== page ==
'16 & Pregnant' Recap: MTV Needs to 'Step Up' Too

Sasha Brown-Worsham

If there was one thing this season of 16 and Pregnant taught us, it's that 16-year-old girls aren't well-equipped for the commitment of parenthood, and on Tuesday night it was confirmed on the Life After Labor Special with Dr. Drew Pinsky.

These specials are always roughly the same. Dr. Drew grills them on their birth control methods, they cry, 80 percent of the dads are moronic. The girls cry some more, say they miss their old lives, and then it ends. MTV should be doing more.

Last night was no different. MTV is doing nothing and, while some of the fathers were certainly involved and some of the couples were even engaged or married, there were also (former) couples like Allie and Joey for whom things have only gotten worse.

When the two were put together on the finale special, it had been two months since he saw either her or his son Aydenn. MTV and Dr. Drew did their best to create a "moment" while he held his son, but to my eyes, he just looked awkward at best.

Why has he not seen him in two months? I am sure most people will jump on him and say it's all his fault, but I don't see it that way. The quickest reaction to these shows is to call dad a "deadbeat" and move on. In many cases, the dads do have a lot more maturing to do. But they aren't solely to blame.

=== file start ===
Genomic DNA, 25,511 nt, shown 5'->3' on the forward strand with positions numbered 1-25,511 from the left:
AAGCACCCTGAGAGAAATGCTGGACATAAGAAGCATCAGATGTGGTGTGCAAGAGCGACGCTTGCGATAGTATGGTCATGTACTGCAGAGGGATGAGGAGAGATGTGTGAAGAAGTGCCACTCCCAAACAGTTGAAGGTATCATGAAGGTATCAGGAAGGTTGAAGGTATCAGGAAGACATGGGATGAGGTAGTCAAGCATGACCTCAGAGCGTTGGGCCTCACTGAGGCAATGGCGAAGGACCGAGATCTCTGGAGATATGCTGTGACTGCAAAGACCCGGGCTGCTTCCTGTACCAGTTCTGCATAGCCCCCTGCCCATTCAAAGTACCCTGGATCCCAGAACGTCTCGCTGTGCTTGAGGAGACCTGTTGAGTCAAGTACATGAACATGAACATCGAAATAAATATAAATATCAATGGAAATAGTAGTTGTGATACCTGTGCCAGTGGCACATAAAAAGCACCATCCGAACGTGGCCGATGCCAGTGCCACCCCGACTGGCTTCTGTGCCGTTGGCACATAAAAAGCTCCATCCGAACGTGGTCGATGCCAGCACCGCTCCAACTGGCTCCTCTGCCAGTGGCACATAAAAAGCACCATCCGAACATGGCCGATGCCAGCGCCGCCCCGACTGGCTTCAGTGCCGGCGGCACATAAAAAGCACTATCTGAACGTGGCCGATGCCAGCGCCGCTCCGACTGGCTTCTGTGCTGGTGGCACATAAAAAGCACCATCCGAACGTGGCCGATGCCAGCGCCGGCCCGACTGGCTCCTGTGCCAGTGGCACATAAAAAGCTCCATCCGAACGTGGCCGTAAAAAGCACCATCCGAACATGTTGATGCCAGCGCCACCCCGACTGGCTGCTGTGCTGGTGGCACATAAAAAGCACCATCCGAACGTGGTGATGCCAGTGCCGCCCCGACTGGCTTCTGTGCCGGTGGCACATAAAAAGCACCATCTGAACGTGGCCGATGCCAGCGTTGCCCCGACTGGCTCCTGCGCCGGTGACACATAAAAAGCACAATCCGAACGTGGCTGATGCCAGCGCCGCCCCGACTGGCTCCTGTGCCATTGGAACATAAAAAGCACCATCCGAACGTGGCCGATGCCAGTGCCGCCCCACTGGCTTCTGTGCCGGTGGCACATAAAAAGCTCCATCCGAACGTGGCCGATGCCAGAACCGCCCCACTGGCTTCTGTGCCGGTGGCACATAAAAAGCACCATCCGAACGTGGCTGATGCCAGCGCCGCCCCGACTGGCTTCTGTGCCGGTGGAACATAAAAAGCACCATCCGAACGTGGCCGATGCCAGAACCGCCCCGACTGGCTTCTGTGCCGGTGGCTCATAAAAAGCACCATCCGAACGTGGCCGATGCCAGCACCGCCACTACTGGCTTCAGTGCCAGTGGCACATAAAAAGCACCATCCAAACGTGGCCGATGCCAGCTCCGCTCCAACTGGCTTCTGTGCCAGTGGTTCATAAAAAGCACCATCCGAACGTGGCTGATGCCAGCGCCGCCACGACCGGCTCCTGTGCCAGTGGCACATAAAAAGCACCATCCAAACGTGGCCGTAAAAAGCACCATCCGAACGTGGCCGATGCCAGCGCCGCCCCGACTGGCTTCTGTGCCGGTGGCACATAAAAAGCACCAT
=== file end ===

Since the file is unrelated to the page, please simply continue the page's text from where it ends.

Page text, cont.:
On the special, Allie said she was only willing to give Joey visitation if she was there, too. As a mother, I do empathize and get how it feels out of control to hand your baby over to a guy. And by all means, it should start slow since there have been two weeks of no contact. But it isn't realistic to think that mom controls all.

We cannot simultaneously call a dad a deadbeat and then get angry when he wants a visitation schedule that doesn't look the way we (as moms) want it to look. Maybe if MTV stepped in and paid for "marriage" counseling or at least some kind of custody counselor, someone could teach Allie that trying to control visitation will actually drive Joey farther away.

The fact is, all these dads may have issues, but they are almost all the same, just as the ones with the moms are similar. Rather than put them together, grill them about birth control, and make them cry, MTV should take the initiative to help them with birth education and parenting help as well.

After a few seasons, the breastfeeding rates are abysmal. A couple moms try, but none succeeded to my memory. How about a lactation consultant? Maybe some counseling?

MTV owes it to these girls and boys not just to be a fly on the wall and show us the drama of their lives, but also to actively be a part of making their lives better. Until then, I will continue to think MTV is just exploiting their immaturity and naivete to make a buck.

Do you think MTV needs to do more?

Image via MTV

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